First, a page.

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Adobe's role in the fascinating evolution of fonts
Wed, 7th Dec 2016
FYI, this story is more than a year old

Not many people understand the type and font industry. Most computer users don't know that there is, in fact, a font industry and they stick with just the fonts that came with their computer and Microsoft Office.

Creatives are different, most of us recognise the beauty and value of type, fonts and calligraphy.

In the old days, Adobe sold fonts on a huge collection of CDs or DVDs. It was called Font Folio and retailed for many thousands of dollars. Most designers in those days weren't aware that fonts needed licensing and just copied them from machine to machine, from company to company, without paying.

Things then evolved into online eCommerce websites where one could buy a font individually and download it straight away.

While this was easier for a designer, it was expensive and fonts were spread out over numerous different websites. Also, each of these websites sold fonts under different licenses with different rights and uses allowed.

About five years ago, Adobe acquired a technology called TypeKit. It evolved into a tool that is today part of the Adobe Creative Cloud.

TypeKit is like Netflix for fonts. There is no per font cost; the cost is included in Adobe Creative Cloud subscription, and you can download and use an unlimited number of fonts from the catalogue. As long as you keep paying your Adobe Creative Suite license, then you can keep using the fonts from the catalogue.

All TypeKit fonts can be used in any desktop application, not just Adobe apps.

The TypeKit site cleverly categorised and shows you a live preview of the font in action, even with your text. You then select the font, and the rest is automatic.

Adobe made the process even easier by building TypeKit directly into its Photoshop, InDesign and Illustrator software. Meaning that if you open a document, it can download and install the right fonts almost instantly without leaving the application.

Today there are over 7,000 fonts in the TypeKit library collection. While this is a useful collection and one can find almost anything you want, it's by no means all fonts ever designed. It has grown by 1,200 fonts in the last year.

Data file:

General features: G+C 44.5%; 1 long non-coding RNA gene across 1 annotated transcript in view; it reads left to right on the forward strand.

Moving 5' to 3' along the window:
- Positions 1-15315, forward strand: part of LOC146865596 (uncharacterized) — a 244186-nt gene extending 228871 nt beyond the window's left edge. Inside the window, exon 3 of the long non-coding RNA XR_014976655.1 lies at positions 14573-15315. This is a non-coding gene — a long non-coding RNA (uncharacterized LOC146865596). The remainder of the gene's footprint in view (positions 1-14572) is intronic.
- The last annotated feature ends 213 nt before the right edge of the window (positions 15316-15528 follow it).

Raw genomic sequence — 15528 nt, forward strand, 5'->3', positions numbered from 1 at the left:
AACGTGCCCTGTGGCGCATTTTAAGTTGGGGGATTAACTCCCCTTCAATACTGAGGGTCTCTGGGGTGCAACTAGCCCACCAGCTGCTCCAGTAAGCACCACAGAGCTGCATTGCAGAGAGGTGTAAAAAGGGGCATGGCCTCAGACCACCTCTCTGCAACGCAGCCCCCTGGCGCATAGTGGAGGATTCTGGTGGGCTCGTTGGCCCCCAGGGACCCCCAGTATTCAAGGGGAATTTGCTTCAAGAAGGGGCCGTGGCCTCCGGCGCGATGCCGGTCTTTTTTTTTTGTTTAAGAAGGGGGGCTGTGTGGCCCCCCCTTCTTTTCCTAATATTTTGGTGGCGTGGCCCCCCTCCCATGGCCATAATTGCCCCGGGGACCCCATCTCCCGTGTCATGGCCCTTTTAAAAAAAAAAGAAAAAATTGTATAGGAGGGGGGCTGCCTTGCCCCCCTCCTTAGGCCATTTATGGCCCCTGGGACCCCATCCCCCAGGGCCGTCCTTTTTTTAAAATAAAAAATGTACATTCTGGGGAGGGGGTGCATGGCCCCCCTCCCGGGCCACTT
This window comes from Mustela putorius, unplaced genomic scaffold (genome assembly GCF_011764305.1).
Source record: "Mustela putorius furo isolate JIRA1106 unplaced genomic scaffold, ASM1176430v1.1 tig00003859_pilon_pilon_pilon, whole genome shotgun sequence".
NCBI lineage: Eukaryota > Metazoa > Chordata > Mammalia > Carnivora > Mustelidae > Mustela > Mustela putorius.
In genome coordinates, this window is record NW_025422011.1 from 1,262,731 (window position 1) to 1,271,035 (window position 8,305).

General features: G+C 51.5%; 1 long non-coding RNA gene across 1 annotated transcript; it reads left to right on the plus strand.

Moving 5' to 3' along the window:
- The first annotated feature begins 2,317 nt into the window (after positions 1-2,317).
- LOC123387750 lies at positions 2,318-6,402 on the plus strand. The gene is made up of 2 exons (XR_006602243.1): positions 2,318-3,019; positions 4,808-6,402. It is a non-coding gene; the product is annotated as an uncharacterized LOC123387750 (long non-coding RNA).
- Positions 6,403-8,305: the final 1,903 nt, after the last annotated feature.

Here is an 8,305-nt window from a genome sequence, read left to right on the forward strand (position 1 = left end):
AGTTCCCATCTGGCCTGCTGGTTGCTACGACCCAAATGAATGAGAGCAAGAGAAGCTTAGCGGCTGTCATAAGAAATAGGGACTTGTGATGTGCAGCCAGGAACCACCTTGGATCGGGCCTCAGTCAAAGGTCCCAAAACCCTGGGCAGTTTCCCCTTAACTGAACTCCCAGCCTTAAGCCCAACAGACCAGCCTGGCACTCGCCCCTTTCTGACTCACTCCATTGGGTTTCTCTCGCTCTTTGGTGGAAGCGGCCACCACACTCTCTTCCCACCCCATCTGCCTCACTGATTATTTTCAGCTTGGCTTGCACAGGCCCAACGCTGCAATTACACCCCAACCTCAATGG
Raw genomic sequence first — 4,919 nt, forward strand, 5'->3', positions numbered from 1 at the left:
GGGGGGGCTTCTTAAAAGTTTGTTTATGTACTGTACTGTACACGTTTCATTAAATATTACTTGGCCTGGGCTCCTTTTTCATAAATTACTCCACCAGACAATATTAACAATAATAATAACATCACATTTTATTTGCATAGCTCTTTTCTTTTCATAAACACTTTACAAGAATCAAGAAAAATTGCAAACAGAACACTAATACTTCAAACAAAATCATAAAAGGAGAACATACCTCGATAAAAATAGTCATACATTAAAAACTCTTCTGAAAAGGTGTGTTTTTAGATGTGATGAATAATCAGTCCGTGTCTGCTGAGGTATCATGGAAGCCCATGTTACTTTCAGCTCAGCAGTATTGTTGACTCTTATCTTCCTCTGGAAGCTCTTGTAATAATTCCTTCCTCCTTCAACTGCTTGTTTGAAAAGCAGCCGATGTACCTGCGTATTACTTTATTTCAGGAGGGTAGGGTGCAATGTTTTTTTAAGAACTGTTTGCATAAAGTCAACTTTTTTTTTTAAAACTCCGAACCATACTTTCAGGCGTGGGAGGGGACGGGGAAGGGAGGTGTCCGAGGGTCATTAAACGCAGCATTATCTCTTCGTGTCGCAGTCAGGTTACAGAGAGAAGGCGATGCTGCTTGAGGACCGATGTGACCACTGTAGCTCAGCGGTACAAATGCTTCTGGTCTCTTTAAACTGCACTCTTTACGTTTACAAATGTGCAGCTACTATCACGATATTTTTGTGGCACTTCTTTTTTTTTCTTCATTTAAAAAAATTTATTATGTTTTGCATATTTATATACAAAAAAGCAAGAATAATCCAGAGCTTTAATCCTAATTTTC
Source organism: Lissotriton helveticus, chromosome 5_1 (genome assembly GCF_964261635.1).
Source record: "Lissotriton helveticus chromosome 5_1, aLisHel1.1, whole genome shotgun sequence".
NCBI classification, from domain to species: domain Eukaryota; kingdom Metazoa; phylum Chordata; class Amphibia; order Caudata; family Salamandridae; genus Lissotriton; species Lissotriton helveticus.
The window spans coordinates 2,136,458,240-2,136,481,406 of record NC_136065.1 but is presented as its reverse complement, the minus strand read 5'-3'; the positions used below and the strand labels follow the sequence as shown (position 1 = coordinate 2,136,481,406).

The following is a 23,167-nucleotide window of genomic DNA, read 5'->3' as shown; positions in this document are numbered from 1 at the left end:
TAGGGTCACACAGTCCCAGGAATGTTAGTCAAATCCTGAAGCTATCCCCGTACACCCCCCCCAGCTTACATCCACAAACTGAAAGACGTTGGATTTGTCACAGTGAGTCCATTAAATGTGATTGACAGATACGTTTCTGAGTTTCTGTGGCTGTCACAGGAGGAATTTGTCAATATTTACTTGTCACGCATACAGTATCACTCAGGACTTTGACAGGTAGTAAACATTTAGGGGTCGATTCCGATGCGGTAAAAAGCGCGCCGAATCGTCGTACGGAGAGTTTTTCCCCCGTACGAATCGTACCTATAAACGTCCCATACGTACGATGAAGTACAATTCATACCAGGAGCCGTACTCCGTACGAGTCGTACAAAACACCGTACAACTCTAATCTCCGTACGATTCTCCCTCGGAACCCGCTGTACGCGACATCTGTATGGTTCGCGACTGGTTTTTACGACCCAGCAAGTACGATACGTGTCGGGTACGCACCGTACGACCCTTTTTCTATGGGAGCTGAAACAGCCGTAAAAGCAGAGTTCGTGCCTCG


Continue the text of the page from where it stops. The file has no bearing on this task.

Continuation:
Recently they added support for their video applications After Effects and Premiere Pro.

At the same time, Adobe announced TypeKit MarketPlace. It allows designers to purchase another huge set of 6,500 additional fonts that weren't available through TypeKit Library's subscription catalogue.

If you think of the existing TypeKit service as the Netflix of fonts, then the new TypeKit Platform is very much like the App Store on your computer or mobile device.

Instead of a subscription the platform sells individual fonts on a perpetual license basis. These can be used in any application on your computer, and you don't need an Adobe Creative Cloud subscription to use them.

Font designers are called foundries, and many of the premier foundries are supporting the new platform including Frere-Jones Type, Type Network/Font Bureau and Émigré.

It remains as easy to install fonts whether you're using either the subscription or marketplace methods. In fact, the Adobe Creative Cloud application automatically installs the fonts the user selects from either method.

This new TypeKit marketplace is a continuation of Adobe's Stock service introduced last year, which sells stock photography and 3D content in the same manner.